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Considerations of the future social implications of decentralized technology frequently present newly differentiated images of somehow superior methodologies that may be radically different from the present. However, decentralized recording of centrally controlled operations may be a significant detriment to both the technology’s potential and developmental promise. Without a corresponding preceding structural change, the introduction of decentralized technologies into established industries seeking to bolster rather than improve service offerings should cause us all great concern.
A case of one of the first life insurance claims is frequently repeated in a factually based, well-known business school anecdote. Shortly after this type of policy became available, a life insurance policyholder died while his high-payout protection was still in effect. When the deceased’s family attempted to file a claim, the insurer wrote a new definition of ‘one year’ in order to [successfully] avoid settlement.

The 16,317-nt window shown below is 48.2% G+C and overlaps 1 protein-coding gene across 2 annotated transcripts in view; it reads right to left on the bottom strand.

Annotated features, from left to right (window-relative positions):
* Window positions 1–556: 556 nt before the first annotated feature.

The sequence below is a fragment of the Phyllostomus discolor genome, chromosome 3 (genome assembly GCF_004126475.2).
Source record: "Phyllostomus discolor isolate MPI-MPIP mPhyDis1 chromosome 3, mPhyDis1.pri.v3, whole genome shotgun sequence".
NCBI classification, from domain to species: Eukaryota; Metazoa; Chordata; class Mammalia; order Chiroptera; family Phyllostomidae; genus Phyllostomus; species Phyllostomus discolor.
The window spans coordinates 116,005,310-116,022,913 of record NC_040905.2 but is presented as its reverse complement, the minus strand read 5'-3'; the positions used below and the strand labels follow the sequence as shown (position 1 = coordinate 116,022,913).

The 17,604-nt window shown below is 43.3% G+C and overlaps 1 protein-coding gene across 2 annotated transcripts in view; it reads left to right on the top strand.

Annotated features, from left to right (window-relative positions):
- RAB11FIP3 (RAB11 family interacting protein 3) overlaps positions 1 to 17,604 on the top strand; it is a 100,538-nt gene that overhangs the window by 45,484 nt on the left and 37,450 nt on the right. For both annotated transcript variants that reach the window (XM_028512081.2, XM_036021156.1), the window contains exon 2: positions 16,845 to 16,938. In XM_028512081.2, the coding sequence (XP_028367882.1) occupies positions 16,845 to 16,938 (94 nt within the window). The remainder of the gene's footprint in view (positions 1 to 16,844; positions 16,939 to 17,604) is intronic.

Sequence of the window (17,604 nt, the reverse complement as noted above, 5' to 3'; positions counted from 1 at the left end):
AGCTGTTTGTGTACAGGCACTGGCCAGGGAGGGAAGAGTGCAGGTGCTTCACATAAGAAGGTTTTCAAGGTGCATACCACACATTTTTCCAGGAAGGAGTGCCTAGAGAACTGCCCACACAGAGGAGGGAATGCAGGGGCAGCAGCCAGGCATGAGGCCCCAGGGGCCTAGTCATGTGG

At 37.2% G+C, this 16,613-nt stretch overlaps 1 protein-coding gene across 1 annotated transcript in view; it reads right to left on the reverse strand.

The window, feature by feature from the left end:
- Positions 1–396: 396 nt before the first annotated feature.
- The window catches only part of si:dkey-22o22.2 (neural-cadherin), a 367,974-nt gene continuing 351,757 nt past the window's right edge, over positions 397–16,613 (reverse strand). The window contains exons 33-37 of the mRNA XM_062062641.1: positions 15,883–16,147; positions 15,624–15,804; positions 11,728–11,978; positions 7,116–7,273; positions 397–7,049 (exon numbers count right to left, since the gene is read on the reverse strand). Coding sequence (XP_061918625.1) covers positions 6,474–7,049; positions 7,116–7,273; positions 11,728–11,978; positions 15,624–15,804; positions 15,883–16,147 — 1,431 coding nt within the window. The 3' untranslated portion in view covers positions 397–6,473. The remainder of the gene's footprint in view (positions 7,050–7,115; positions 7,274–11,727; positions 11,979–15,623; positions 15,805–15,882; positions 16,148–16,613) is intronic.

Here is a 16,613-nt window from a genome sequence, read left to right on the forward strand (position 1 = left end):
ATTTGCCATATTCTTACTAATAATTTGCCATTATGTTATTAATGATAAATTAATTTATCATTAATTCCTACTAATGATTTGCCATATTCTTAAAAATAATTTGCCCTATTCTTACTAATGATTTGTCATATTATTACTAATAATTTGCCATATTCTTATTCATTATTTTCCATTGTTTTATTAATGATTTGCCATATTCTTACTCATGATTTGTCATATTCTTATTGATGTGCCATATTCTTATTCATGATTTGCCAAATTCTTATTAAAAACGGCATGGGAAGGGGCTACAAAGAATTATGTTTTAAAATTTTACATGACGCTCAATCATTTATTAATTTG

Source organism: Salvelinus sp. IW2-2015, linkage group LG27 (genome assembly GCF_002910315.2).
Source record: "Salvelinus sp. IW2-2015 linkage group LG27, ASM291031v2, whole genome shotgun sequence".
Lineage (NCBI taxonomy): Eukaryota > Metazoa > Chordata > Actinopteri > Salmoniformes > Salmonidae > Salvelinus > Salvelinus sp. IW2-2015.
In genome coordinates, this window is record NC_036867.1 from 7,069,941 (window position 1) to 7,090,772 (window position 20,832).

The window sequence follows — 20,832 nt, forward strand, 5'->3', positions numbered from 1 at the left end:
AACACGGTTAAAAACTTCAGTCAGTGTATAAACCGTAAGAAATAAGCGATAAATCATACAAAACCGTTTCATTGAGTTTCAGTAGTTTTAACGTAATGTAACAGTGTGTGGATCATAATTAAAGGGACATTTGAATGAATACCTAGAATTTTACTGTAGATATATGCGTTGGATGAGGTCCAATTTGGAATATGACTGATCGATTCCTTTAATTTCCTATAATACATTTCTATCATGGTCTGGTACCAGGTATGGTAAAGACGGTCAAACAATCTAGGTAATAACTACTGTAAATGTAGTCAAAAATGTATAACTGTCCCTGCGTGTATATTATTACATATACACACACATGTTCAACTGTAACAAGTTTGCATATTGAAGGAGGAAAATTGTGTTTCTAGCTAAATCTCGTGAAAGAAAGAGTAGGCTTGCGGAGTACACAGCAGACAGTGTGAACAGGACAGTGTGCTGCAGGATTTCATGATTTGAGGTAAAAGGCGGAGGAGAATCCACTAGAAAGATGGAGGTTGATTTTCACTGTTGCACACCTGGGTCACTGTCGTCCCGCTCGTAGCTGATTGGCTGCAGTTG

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It would depend on whether it was relayed in a strategy or ethics lecture whether it was referred to as commendable industrial ingenuity or defenseless profiteering. With this story in mind, let us now look at the implementation of blockchain technologies in the insurance industry:
“ORLANDO, Fla. – A presenter told attendees at the National Council for Compensation Insurance Inc.’s Annual Issues Symposium on Friday that blockchain technology has a future in workers compensation transactions because it has the potential to improve communication and efficiency across the industry. Blockchain is a decentralized, peer-to-peer network that allows insurers and stakeholders to “produce, store, manage, and share data as a secure record of transactions,” according to Paul Meeusen, head of distributed ledger technology at Swiss Re and CEO of B3i.